"Elon Musk came from a family that owned an emerald mine in Apartheid South Africa," Reich wrote on Twitter on Sept. 20. "Bill Gates’ mom helped Microsoft get a deal with IBM. Jeff Bezos’ garage-based start was funded by a quarter-million dollar investment from his parents. 'Self-made billionaires' are a myth."


Reich also recorded a video, already viewed by more than a million people at the time of this writing. In this video which wants to denounce social inequalities and accuses the wealthy of not paying their "fair share of taxes", he deconstructs the myth according to him of self-made billionaires who have succeeded by their "courage", their "grit" and an "original idea."

He claims that most billionaires have received a financial boost or benefited from family connections. He also accuses billionaires of profiting from the labor of their employees who are underpaid and are subjected to "abusive" working conditions.

Reich's post and video prompted Musk and Cuban to react, putting themselves in an unusual position: defending themselves.

"It takes a lot of luck to be a billionaire," Cuban said. "Demonizing entrepreneurs is no way to make a difference. It only divides."

He went on to say that: "I made 2m on the sale of my first company. I gave 1m to our 80 emps. When we sold our next company, which made me a billionaire, 300 out of 330 emps became millionaires. If it's a company I started, and it sells, everyone gets bonuses."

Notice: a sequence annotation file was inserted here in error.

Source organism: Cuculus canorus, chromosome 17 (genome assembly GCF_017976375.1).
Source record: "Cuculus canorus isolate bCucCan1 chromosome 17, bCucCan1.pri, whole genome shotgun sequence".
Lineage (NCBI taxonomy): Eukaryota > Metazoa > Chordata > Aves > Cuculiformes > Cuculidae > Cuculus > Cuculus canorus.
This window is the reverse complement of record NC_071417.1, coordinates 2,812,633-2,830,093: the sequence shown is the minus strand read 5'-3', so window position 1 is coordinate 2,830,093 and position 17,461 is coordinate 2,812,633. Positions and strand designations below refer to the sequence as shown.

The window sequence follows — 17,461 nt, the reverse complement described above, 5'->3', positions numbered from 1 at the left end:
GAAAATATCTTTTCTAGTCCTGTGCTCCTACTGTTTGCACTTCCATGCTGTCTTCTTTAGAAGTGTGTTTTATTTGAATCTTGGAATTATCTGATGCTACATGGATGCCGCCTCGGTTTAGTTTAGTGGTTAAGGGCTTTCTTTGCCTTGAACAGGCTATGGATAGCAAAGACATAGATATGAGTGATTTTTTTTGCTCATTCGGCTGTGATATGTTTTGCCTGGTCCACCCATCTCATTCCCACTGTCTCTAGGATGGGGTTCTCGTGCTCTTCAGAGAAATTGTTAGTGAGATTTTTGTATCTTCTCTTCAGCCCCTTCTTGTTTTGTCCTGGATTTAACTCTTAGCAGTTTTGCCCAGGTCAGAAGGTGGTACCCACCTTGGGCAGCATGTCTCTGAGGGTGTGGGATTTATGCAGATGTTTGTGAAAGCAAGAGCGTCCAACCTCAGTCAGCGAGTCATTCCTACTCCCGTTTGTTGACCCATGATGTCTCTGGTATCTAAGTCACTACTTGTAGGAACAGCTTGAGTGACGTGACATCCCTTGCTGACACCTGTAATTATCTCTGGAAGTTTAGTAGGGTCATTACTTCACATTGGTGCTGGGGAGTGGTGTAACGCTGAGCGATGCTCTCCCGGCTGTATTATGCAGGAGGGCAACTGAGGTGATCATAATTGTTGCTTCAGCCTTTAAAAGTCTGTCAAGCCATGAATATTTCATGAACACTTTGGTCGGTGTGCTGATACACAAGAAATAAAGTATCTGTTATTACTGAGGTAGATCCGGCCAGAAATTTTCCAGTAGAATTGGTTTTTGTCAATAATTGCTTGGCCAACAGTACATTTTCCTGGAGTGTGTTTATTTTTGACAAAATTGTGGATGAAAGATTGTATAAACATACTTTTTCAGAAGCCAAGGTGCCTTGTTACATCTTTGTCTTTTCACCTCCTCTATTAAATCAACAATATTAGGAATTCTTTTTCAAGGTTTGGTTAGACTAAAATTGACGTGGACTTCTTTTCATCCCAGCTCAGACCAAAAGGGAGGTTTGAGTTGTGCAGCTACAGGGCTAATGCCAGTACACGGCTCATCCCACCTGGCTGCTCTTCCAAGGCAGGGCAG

How Cuban and Musk Became Rich

According to a 2007 Fortune magazine profile, Cuban's father worked at a leather shop for the automotive industry. In 1983, the entrepreneur and Martin Woodall, a former Texas Instruments executive, founded a company called MicroSolutions, which was sold in 1990 for $6 million. 

Five years later, he and lawyer Todd Wagner founded, a platform for streaming radio broadcasts over the Internet. They will sell the company in 1999 to Yahoo! Inc for $5 billion. He made more than $1 billion from the deal, according to the Wall Street Journal.

"I'm exceedingly proud of what I have done," Cuban said.

Musk called Reich an "idiot" and a "liar". He then insisted on explaining that he had grown up in modest conditions and had been the one who even supported his father financially.

"Errol ran out of money in the 90’s," the billionaire said referring to his father.  "My brother & I financially supported him & his extended family in South Africa since then on condition that he not do bad things. Unfortunately, he did do bad things :("

Musk has a younger brother, Kimbal, and a younger sister, Tosca. 

He was born in Pretoria, South Africa, to a South African father, Errol, and a Canadian mother, Maye. He showed early on a talent for IT and entrepreneurship.

At 12, he created a video game and sold it to a computer magazine. At age 17 after graduating high school, Musk left South Africa for Canada to avoid supporting apartheid through compulsory military service and also to try to seize economic opportunities in the United States.

Before SpaceX in 2002 and Tesla in 2003, Musk founded Zip2 in 1995, a company that provided maps and business directories to online newspapers. In 1999, Zip2 was acquired by computer maker Compaq for $307 million. The billionaire then co-founded an online financial services company,, which later became PayPal after a merger with software company Confinity Inc. in 2000.